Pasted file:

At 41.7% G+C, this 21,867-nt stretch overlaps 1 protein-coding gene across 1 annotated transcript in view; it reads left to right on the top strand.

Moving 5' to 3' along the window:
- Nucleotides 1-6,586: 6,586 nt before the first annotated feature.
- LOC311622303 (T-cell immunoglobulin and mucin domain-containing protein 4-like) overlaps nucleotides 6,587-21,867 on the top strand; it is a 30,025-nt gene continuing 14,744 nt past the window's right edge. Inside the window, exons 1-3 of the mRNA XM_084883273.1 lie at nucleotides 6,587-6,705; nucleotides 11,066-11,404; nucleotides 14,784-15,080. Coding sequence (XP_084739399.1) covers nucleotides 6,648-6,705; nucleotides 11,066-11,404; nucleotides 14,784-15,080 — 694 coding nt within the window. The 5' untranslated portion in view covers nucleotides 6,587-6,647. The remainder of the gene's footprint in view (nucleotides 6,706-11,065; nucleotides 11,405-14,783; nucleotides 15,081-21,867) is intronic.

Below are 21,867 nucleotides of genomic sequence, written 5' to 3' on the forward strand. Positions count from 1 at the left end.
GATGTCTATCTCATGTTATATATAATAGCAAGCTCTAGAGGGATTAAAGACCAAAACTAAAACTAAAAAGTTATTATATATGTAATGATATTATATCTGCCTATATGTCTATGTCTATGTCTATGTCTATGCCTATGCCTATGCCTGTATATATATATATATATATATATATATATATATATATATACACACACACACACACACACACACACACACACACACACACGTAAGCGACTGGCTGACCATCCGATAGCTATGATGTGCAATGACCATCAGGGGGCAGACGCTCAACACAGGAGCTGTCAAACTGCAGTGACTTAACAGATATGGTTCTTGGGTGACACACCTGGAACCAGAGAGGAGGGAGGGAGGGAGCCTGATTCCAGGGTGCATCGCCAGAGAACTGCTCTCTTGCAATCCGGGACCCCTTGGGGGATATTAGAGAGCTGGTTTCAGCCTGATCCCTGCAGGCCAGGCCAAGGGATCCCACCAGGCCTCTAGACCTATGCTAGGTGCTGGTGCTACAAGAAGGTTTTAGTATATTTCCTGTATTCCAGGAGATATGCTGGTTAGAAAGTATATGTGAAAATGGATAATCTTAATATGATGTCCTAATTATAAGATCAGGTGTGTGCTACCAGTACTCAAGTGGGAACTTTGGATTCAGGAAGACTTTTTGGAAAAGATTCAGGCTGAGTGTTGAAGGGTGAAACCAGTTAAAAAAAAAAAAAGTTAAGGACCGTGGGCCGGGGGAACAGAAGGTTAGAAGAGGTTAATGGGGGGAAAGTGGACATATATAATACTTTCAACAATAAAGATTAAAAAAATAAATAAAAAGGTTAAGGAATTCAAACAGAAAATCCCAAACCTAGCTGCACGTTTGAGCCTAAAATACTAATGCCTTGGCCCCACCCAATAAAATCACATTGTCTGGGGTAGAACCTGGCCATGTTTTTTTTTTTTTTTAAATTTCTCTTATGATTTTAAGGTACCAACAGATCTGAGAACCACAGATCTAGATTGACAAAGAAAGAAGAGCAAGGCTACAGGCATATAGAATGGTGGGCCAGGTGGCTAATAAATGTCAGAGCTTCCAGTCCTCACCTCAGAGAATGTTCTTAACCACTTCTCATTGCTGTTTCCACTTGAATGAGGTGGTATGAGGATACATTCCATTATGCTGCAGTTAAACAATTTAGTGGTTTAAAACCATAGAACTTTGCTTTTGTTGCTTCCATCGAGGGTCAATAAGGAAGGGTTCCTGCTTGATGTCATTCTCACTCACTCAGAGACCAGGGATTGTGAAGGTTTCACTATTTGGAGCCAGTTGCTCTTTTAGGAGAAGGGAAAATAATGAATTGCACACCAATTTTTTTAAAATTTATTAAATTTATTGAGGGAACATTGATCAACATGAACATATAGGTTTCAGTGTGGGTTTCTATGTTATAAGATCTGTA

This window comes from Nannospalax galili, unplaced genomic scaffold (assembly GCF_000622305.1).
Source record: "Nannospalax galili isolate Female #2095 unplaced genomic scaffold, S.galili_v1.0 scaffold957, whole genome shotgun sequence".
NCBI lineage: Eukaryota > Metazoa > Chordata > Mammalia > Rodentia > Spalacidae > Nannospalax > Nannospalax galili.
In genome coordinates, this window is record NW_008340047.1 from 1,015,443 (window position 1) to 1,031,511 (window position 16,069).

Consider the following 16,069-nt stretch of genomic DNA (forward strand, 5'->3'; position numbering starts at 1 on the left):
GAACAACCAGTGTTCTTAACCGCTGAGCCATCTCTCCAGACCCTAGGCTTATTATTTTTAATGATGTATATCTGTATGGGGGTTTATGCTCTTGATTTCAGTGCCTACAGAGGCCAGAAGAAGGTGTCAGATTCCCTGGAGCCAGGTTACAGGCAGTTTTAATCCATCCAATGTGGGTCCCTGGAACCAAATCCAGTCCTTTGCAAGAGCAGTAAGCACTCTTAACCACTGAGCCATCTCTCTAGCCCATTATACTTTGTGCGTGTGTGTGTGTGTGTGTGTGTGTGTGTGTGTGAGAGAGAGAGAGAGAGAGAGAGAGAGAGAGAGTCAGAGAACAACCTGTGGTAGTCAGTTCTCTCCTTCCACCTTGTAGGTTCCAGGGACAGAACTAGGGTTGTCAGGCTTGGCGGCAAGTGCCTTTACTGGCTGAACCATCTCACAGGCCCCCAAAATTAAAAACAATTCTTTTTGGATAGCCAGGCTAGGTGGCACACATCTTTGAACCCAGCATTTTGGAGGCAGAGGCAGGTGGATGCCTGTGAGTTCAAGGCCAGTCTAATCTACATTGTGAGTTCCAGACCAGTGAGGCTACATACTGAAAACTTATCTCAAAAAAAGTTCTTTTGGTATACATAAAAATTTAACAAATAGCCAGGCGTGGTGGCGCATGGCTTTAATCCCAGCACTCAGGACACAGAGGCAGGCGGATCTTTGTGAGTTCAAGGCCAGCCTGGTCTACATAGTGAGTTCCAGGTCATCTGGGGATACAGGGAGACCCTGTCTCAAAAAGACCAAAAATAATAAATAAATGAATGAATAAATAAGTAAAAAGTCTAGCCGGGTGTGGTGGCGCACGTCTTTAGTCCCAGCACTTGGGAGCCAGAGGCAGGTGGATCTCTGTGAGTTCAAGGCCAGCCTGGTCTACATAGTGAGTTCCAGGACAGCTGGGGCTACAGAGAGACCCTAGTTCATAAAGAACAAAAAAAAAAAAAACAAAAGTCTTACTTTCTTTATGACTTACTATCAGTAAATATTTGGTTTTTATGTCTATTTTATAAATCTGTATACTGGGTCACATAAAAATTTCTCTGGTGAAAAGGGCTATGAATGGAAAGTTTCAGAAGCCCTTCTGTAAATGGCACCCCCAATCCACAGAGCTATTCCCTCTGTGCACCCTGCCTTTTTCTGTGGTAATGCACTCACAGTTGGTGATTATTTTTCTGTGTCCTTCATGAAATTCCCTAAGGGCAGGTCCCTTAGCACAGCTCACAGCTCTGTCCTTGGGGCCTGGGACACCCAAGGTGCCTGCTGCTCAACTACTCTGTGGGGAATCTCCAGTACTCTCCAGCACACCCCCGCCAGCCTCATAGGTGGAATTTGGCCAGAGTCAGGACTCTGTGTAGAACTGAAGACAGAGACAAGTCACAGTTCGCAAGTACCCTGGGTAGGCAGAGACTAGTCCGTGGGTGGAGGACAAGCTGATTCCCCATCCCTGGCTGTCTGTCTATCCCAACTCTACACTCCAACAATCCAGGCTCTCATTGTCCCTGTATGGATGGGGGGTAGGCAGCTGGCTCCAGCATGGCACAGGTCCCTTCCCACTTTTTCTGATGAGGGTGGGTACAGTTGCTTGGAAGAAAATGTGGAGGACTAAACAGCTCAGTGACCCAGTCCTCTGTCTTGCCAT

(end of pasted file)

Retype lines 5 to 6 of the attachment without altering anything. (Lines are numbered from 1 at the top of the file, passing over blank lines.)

Below are 21,867 nucleotides of genomic sequence, written 5' to 3' on the forward strand. Positions count from 1 at the left end.
GATGTCTATCTCATGTTATATATAATAGCAAGCTCTAGAGGGATTAAAGACCAAAACTAAAACTAAAAAGTTATTATATATGTAATGATATTATATCTGCCTATATGTCTATGTCTATGTCTATGTCTATGCCTATGCCTATGCCTGTATATATATATATATATATATATATATATATATATATATACACACACACACACACACACACACACACACACACACACACGTAAGCGACTGGCTGACCATCCGATAGCTATGATGTGCAATGACCATCAGGGGGCAGACGCTCAACACAGGAGCTGTCAAACTGCAGTGACTTAACAGATATGGTTCTTGGGTGACACACCTGGAACCAGAGAGGAGGGAGGGAGGGAGCCTGATTCCAGGGTGCATCGCCAGAGAACTGCTCTCTTGCAATCCGGGACCCCTTGGGGGATATTAGAGAGCTGGTTTCAGCCTGATCCCTGCAGGCCAGGCCAAGGGATCCCACCAGGCCTCTAGACCTATGCTAGGTGCTGGTGCTACAAGAAGGTTTTAGTATATTTCCTGTATTCCAGGAGATATGCTGGTTAGAAAGTATATGTGAAAATGGATAATCTTAATATGATGTCCTAATTATAAGATCAGGTGTGTGCTACCAGTACTCAAGTGGGAACTTTGGATTCAGGAAGACTTTTTGGAAAAGATTCAGGCTGAGTGTTGAAGGGTGAAACCAGTTAAAAAAAAAAAAAGTTAAGGACCGTGGGCCGGGGGAACAGAAGGTTAGAAGAGGTTAATGGGGGGAAAGTGGACATATATAATACTTTCAACAATAAAGATTAAAAAAATAAATAAAAAGGTTAAGGAATTCAAACAGAAAATCCCAAACCTAGCTGCACGTTTGAGCCTAAAATACTAATGCCTTGGCCCCACCCAATAAAATCACATTGTCTGGGGTAGAACCTGGCCATGTTTTTTTTTTTTTTTAAATTTCTCTTATGATTTTAAGGTACCAACAGATCTGAGAACCACAGATCTAGATTGACAAAGAAAGAAGAGCAAGGCTACAGGCATATAGAATGGTGGGCCAGGTGGCTAATAAATGTCAGAGCTTCCAGTCCTCACCTCAGAGAATGTTCTTAACCACTTCTCATTGCTGTTTCCACTTGAATGAGGTGGTATGAGGATACATTCCATTATGCTGCAGTTAAACAATTTAGTGGTTTAAAACCATAGAACTTTGCTTTTGTTGCTTCCATCGAGGGTCAATAAGGAAGGGTTCCTGCTTGATGTCATTCTCACTCACTCAGAGACCAGGGATTGTGAAGGTTTCACTATTTGGAGCCAGTTGCTCTTTTAGGAGAAGGGAAAATAATGAATTGCACACCAATTTTTTTAAAATTTATTAAATTTATTGAGGGAACATTGATCAACATGAACATATAGGTTTCAGTGTGGGTTTCTATGTTATAAGATCTGTA